Knights Templar demand apology from Pope after Vatican admits Order was innocent of heresy
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Templars absolved by Pope
16 October 2008
A little while ago, we reported in The Times that the Templars were
seeking an apology from Rome for the execution of their leader,
Jacques de Molay, and the disbanding of the famously-wealthy order.
They were quietly hopeful of this apology coming by 13 October this
year, this being the 700th anniversary of the start of the persecution
which culminated in the torture and burning at the stake of the Grand
Master. The article was widely followed. The date has come and gone
and there is no apology. But as we report today, what there is, is the
publication of an extraordinary document that more or less proves de
Molay and his fellow knights were innocent. And further, by publishing
this parchment at the end of the month in a limited edition costing
nearly £4,000, the Vatican is going to make a tidy sum out of the
Templars. Nevertheless, it does look as though the Templars are next
week going to get the absolution they have been seeking for so long.
And I guess that this is what this was all about in the first place.
The Church wanted the Templars' fabulous wealth. The Templars weren't
going to give it up, nor their secrets. Hertford-based Templar twin
Ben Acheson, who with his brother Tim has been quietly leading the
crusade for justice, went all mysterious when I questioned him about
the current wealth and membership of the order. All he would say is
that there are many members, all over the world. And that the Church
never got the money, nor the secrets. So now the Church is getting its
own back in a small but neat way, by cashing in, literally, on its own
admission of guilt.
The Chinon Parchment, pictured here, contains the absolution Pope
Clement V granted to Jacques de Molay.
Conservative Catholic blogger Chris Gillibrand has done an analysis
for me of the parchment.
In 1305, as the least objectionable candidate to the different parties
involved, Pope Clement V became Pope. The Papal throne was still
overshadowed by predecessor, Pope Boniface XIII who King Philip IV of
France was threatening with trial for heresy, sodomy and the murder of
Pope St Celestine V. At the time of his alleged murder, the latter
was living in the Vatican as a hermit and despite his sanctity but
because of his chaotic management style had abdicated.
Life at the top of the Catholic Church, while never for the faint
hearted, was in those days dangerous and confusing.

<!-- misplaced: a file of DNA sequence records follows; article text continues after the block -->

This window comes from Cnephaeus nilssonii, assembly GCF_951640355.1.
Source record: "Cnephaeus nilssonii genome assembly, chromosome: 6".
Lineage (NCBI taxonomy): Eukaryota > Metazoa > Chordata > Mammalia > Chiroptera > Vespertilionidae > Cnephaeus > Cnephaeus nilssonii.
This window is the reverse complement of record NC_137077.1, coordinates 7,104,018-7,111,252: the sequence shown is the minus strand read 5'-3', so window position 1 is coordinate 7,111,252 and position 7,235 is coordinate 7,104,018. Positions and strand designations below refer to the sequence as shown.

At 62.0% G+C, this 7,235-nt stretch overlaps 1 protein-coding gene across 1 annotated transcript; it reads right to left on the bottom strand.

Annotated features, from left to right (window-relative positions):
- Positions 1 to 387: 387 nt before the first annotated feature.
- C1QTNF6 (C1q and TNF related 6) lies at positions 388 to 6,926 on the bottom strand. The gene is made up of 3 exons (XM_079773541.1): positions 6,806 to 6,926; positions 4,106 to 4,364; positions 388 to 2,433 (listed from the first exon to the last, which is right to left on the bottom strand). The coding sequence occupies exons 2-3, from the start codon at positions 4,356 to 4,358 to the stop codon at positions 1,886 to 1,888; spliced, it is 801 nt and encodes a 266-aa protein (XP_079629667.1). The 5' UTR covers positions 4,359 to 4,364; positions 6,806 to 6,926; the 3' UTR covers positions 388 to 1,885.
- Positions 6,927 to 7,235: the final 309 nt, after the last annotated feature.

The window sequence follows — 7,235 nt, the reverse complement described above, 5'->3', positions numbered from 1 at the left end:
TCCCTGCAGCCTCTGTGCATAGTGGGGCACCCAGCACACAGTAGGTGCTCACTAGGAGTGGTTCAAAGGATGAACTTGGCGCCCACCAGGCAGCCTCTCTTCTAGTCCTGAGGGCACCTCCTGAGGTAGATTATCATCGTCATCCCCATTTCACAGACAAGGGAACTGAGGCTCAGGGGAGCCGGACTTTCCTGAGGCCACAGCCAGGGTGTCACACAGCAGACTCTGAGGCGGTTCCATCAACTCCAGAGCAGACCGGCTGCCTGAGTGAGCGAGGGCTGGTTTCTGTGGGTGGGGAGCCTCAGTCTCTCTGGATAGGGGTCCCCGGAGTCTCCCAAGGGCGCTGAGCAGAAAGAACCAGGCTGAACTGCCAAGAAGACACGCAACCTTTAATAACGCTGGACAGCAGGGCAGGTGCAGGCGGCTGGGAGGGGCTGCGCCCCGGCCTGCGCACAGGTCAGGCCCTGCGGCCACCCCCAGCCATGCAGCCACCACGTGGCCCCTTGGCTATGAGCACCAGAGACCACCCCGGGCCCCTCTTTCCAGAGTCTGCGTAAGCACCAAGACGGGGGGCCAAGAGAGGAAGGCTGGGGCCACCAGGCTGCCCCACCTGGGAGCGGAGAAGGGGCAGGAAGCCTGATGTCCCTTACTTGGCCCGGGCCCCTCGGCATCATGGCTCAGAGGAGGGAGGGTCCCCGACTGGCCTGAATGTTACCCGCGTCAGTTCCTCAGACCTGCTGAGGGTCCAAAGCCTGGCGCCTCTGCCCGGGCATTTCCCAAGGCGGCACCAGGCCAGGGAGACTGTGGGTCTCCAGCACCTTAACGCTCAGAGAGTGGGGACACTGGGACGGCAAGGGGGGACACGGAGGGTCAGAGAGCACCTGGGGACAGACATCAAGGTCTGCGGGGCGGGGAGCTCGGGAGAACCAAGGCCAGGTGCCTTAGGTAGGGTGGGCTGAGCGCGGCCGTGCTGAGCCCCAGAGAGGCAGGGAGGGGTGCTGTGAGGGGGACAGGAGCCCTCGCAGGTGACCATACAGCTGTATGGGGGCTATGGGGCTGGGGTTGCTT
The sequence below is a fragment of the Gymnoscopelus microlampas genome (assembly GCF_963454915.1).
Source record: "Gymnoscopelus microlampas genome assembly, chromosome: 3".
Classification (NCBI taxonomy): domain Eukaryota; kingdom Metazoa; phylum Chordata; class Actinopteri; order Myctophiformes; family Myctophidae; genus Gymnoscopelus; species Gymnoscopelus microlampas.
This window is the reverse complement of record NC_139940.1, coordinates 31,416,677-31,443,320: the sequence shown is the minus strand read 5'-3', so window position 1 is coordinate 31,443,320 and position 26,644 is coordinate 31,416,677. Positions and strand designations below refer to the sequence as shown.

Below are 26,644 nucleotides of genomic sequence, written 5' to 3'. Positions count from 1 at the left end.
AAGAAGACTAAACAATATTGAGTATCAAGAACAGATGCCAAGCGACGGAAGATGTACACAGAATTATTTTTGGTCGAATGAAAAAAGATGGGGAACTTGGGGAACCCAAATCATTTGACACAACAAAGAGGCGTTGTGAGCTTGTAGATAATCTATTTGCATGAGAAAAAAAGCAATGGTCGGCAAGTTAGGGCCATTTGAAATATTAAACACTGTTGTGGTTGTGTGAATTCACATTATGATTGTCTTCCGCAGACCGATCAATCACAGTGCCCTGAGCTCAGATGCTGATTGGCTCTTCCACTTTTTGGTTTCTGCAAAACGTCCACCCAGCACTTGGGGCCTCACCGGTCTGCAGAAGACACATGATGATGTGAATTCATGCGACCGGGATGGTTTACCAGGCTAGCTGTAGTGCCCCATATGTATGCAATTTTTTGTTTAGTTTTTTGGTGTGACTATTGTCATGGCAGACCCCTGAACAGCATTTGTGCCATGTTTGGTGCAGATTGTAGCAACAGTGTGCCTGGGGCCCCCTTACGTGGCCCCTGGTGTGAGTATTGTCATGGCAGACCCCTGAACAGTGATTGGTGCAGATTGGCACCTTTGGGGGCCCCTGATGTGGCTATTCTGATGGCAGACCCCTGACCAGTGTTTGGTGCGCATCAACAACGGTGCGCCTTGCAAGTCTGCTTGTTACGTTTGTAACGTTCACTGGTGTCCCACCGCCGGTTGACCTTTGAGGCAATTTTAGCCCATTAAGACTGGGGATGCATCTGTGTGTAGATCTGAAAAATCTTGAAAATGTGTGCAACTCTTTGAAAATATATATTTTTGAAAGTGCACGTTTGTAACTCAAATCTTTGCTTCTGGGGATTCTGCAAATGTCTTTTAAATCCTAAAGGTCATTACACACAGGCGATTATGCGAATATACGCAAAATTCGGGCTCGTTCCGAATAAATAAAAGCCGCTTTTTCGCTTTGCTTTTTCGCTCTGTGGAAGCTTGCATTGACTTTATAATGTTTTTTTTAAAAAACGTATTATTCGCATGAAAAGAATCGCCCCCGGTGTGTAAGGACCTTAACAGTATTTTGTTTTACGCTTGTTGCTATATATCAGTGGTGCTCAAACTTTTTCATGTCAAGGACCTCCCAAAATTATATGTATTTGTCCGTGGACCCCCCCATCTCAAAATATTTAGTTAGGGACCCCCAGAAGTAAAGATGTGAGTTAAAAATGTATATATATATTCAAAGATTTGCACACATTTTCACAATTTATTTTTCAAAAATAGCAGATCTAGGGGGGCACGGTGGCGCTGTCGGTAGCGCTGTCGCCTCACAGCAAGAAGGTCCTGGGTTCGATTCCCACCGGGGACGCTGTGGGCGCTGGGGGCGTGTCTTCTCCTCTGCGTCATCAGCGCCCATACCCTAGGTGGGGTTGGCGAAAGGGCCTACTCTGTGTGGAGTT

Pope Clement was immediately seen as a "political prisoner" of the
King of France, taking up residence in his country, not in itself
unreasonable, as France is known as "the eldest daughter of the
Church". He was, however, the first of the Popes resident in France,
in what later came to be known as the Babylonian Captivity of the
Church. His reign brought about the end to the Papal claims that
Royal authority was mediated from God, through the Pope. Kings
finally claimed uncontested that their power derived directly from
God. Clement took his name on the historical precedent of a previous
Pope Clement who had worked so closely with St Louis, King of France,
a recognition of his hopes, rather than the grim political reality.
As in many Church scandals, real or imaginary, the accusations had
their source in a group of Knights expelled from the Order. The
Inquisition having been founded originally to suppress heresy in
France was on hand in the form of the Dominican, William of Paris who
was also the King's confessor. Like some bureaucrat having a vested
interest in new legislation, William had a vested interest in finding
heresy and not upsetting the King. Philip himself already had form
in the use of unproven accusations against Pope Boniface.
But having initially protested to the King that he found the various
allegations against the Templars impossible to believe, the Pope
proceeded against them with vigour well beyond France, convening the
Council of Vienne in 1312 with a view to formal condemnation. On the
2nd May of that year in Ad providam, he writes the following,
describing well his change of mind on the subject of the Templars and
the allegations themselves:
"Indeed a little while ago, about the time of our election as Supreme
Pontiff before we came to Lyons for our coronation, and afterwards,
both there and elsewhere, we received secret intimations against the
master, preceptors and other brothers of the order of Knights Templar
of Jerusalem and also against the order itself. These men had been
posted in lands overseas for the defence of the patrimony of our Lord
Jesus Christ, and as special warriors of the catholic faith and
outstanding defenders of the holy Land seemed to carry the chief
burden of the said holy Land. For this reason the holy Roman church
honoured these brothers and the order with her special support, armed
them with the sign of the cross against Christ's enemies, paid them
the highest tributes of her respect, and strengthened them with
various exemptions and privileges; and they experienced in many and
various ways her help and that of all faithful Christians with
repeated gifts of property. Therefore it was against the lord Jesus
Christ himself that they fell into the sin of impious apostasy, the
abominable vice of idolatry, the deadly crime of the Sodomites, and
various heresies. Yet it was not to be expected nor seemed credible
that men so devout, who were outstanding often to the shedding of
their blood for Christ and were seen repeatedly to expose their
persons to the danger of death, who even more frequently gave great
signs of their devotion both in divine worship and in fasting and
other observances, should be so unmindful of their salvation as to
commit such crimes. The order, moreover, had a good and holy
beginning; it won the approval of the apostolic see. The rule, which
is holy, reasonable and just, had the deserved sanction of this see.
For all these reasons we were unwilling to lend our ears to
insinuation and accusation against the Templars; we had been taught by